Teenage Paparazzo is directed by actor Adrian Grenier, who plays Vincent Chase in  tv show Entourage, which is all about an actor (Chase) and his mates from New York, who move out to Hollywood when their boy hits it big. Grenier discovered this 13 year old boy shooting his photo one night as he was coming out of a restaurant and cornered him and asked him what he was up to. Kid says "I'm just doing my job". Teenage Paprazzo is about Grenier getting to know this kid, Austin, and find out more about the world of the paparazzi.

Then Grenier decides to try being a paparazzi. He also talks to some famous people (Matt Damon, Eva Longoria, Paris Hilton) about fame and the paparazzi. He visits some of the magazines that publish these photos. As the film says, when these actors are on the way up, they need the paparazzi to get exposure. So the star's relationship with that media is rather complex, depending on where they are on the fame scale. The film evolves into a measured, thought-provoking  take on the celebrity culture we exist in.

In Radiant Child: Jean Michel Basquiat, one of Basquiat's friends, Fab Five Freddy, says that when they were coming up, they all wanted fame, but not like fame today, cos thats a complete mindfuck. Another friend, Julian Schnabel (who directed Basquiat, the feature film based on Basquiat's life) talked about the level of fame he had to deal with, and that Basquiat "did not have the tool to deal with that sea of shit."

Basquiat took part in a group show in Times Square in 1981 then got invited to be in a show at PS1 by Diego Cortez. Cortez invited anyone who wanted to exhibit along, as he was bored with conventional shows where, as he  says, there were "white walls, white people  and white wine".

Cortez invited gallery owner Anina Nosei out to see the show, and she held Basquiat's first solo show that same year. At the opening of that show, Basquiat sold $200,000 worth of paintings in one night. He was 20. He shot to fame in a short space of time, but didn't have a bank account (at first), he had piles of money lying round his studio, stuffed in books etc. He also found himself earning much more money than his friends which made him paranoid about people's motives. Add in drugs, that made him even more paranoid.

As highlighted in the film, he didn't feel accepted by the art world, especially as art writers tended to talk down to him - one example, an interviewer calls him  the black Picasso, which Basquiat responded to by saying "that's very flattering, but also demeaning".  In the main interview in the film, done with film maker and friend Tamra Davis (who directs this doco), she asks him about how critics and writers react to him and his work, and Basquiat says that they wouldnt write the same things if he were white, and that's racist.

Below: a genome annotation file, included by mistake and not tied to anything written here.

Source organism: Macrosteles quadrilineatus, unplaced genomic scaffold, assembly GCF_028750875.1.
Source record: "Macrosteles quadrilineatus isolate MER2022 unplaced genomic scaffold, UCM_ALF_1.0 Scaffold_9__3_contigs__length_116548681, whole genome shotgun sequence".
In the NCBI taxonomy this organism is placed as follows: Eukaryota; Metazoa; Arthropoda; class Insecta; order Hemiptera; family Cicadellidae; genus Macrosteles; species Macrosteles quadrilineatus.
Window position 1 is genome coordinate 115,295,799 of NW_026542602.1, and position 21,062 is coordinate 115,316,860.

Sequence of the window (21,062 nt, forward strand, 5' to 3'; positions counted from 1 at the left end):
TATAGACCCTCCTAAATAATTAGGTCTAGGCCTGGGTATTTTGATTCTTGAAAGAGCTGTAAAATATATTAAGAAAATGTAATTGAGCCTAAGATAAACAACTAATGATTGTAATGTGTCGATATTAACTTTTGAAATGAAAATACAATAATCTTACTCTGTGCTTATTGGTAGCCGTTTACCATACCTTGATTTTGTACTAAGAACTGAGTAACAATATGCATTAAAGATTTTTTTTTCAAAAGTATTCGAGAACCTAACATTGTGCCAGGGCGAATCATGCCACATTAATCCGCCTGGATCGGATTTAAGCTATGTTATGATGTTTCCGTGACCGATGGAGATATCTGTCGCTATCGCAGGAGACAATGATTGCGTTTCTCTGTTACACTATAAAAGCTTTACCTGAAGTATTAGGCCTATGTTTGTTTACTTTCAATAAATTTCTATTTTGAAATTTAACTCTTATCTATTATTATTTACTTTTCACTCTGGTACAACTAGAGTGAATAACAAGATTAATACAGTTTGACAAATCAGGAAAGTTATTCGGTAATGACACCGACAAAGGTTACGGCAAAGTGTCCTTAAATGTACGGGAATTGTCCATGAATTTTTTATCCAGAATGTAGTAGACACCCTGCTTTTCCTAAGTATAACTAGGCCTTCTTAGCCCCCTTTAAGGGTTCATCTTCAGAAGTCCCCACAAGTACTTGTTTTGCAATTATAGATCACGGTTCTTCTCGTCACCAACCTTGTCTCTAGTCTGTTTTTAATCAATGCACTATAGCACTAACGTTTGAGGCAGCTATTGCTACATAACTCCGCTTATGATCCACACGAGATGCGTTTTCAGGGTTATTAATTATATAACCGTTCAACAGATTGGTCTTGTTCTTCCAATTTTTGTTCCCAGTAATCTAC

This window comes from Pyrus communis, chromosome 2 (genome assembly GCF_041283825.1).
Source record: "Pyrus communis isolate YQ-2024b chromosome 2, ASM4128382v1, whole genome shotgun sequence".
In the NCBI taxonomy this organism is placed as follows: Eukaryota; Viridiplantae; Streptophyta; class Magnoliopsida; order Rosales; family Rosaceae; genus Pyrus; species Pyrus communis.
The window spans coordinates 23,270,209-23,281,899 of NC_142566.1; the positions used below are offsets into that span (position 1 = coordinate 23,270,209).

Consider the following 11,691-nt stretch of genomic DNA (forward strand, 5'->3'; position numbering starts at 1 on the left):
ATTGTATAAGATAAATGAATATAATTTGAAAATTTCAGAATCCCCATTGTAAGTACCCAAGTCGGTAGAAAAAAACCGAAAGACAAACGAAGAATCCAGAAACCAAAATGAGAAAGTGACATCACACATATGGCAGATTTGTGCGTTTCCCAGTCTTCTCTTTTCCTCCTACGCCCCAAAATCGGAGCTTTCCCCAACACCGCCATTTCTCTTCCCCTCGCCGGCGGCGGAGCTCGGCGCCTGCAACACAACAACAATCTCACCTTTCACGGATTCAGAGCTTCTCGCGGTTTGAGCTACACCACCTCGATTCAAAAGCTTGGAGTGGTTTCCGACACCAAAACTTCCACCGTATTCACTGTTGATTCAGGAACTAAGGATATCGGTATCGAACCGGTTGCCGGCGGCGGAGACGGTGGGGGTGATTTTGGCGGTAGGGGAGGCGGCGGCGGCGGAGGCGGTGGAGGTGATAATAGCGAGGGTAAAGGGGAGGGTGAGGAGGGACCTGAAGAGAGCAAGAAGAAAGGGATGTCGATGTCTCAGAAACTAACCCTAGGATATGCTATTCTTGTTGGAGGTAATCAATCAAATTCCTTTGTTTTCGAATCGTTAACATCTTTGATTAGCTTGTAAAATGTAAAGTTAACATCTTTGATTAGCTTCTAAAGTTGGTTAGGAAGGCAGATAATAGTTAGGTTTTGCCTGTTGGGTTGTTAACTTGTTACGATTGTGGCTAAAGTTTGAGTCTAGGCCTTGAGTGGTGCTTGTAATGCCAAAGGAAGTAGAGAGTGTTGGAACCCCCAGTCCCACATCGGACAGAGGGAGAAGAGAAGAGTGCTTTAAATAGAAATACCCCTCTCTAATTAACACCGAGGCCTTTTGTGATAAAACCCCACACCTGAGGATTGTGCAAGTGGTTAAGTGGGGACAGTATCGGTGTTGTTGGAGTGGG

It's a tough film to watch, as you know how it's going to end.  But it's also a fascinating glimpse into the New York scene in the late 70s/early 80s, which the crowd are labelled as the downtown 500. Fab Five Freddy talks about how back then, you could just say "I'm a film maker (or artist, or musician)", and then you'd make a film and people would turn up at your first screening and you were a film maker. And it was incredibly cheap to live - I recall reading a book called New York No Wave, where Lydia Lunch talks about renting an apartment for $100 a month, and that was considered expensive back then.

Recollections of Jean-Michel Basquiat by John Seed: Basquiat memoir by his former assistant during his time living in Venice, Los Angeles.

Fab Five Freddy talks about when he first met Basquiat.


Swedish Chef covers Gershon Kingsley's classic Moog tune Popcorn. Brilliant. And check the subtitles.

Sunday, July 18, 2010

money money money

The top bosses at RIAA (Recording Industry Association of America) have been attracting some heat recently, with stories on their massive legal bills and such like hitting the web.

Digital Daily News reports that RIAA "chief exec Mitch Bainwol pulled in more than US$2 million in salaries and bonuses....
... Major labels are picking up the tab on Bainwol’s salary even as their own revenues continue to drop. Other reported RIAA salaries during the same period include President Cary Sherman ($1.3m), EVP International Neil Turkewitz ($696k), EVP Government and Industry Relations Mitch Glazier ($566k) and EVP/General Counsel Steven Marks ($562k). In addition, there are seven other staffers with compensation ranging from $200k to $500k."

Sleeve face dance

Sleeve face dance video, very funny. Hat tip to Crate Kings